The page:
Building the World
At Valley Forge Military Academy & College, students learn respect, fulfillment and all the tools they need to succeed in life
by Daniel Sean Kaye

Located on a sprawling campus in idyllic Wayne, Valley Forge Military Academy & College (VFMA&C) is rich with history and proud of the cutting-edge, individualistic and wide-ranging education it provides. Many great men and women have emerged from its hallowed halls to become leaders in politics, business, education and more. Its success rate is stunning, yet it continues to adapt to a rapidly changing and increasingly complicated world.

There are two distinct facets of VFMA&C: the academy, which is comprised of a middle school and a high school, and the college. While it’s unusual to have different levels of education on one campus, the model affords VFMA&C some “very special things,” according to Stacey R. Sauchuk, Ph.D., president of VFMA&C. “High school students in good standing can take college courses, the older cadets become mentors, and the younger students can look up to more senior cadets,” she says. “It also allows the faculty and staff to get to know the students very well, and vice versa.

“The real standout is studying next to someone from another country,” she continues. “It provides for a more educated leader—whether that’s in the world of business, law, medicine, banking, law enforcement, athletics, the military or education.”

“There’s a strong academic structure in place here,” adds Rich Casey, athletic director for VFMA&C. “This is not a military base, but we are military academically. We are structured for success. Kids are held accountable. They’re responsible for making sure their rooms are clean, and that they look presentable. The teachers are very involved and are taught to recognize early if there’s an issue. We have a strong educational support group to help the kids.”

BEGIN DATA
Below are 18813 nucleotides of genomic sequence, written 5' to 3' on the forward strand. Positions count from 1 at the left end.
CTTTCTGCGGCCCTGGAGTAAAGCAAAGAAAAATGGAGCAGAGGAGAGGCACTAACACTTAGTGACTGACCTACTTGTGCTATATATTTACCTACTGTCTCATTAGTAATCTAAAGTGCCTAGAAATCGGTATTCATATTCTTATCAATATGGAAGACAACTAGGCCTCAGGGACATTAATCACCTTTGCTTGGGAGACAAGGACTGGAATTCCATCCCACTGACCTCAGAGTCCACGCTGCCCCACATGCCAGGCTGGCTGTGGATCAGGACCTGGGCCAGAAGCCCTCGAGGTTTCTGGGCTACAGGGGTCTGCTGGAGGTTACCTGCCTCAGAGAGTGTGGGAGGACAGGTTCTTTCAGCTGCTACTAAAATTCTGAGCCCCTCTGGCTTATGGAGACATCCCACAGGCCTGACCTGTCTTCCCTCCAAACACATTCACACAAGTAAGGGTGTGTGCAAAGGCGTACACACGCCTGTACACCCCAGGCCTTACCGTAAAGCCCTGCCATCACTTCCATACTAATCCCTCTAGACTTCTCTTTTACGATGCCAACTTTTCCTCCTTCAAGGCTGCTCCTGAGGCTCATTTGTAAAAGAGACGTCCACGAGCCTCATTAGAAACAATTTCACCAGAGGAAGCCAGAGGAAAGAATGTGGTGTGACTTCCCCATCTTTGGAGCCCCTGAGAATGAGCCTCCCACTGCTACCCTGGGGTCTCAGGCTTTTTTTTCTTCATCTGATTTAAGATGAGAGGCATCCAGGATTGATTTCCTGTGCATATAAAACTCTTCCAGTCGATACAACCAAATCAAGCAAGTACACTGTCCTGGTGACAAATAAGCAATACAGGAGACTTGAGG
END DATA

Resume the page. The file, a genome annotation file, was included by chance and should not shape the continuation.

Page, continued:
Students have the opportunity to participate in a wide variety of activities, including athletics, debate clubs and honor societies, as well as dances and social functions, both formal and relaxed. Everything offered at VFMA&C is designed to “build the student’s world,” according to Sauchuk.

“They can be involved with student affairs, the rifle club, horsemanship, entertainment, belaying and rock climbing, paintball and physical training,” she says. “They build good habits: punctuality, politeness, discipline, self-confidence and focus—good practice for adulthood. The academy, which is a college preparatory program, offers honors programs and helps to improve scores to get into a [top-tier] college.”

Reasons for coming to the academy are as diverse as the student body. For some, it’s the academic rigor designed to help them improve their SAT scores or otherwise help them get into an Ivy League university. For others, it’s simply the socialization, structure and personal-development opportunities it provides.

“In the college, maybe they didn’t use their full potential in high school or they’re great athletes who want to get a solid, structured education,” says Casey. “Kids coming here could have a 4.0 or a 1.9 [GPA], but we provide fair opportunities for all.”

VFMA&C was established in 1928 by Lieutenant General Milton G. Baker. The school was modeled after a combination of the U.S. Military Academy at West Point, the U.S. Naval Academy and Sandhurst Military Academy in England, according to Tom Goldblum, VFMA&C’s director of alumni relations.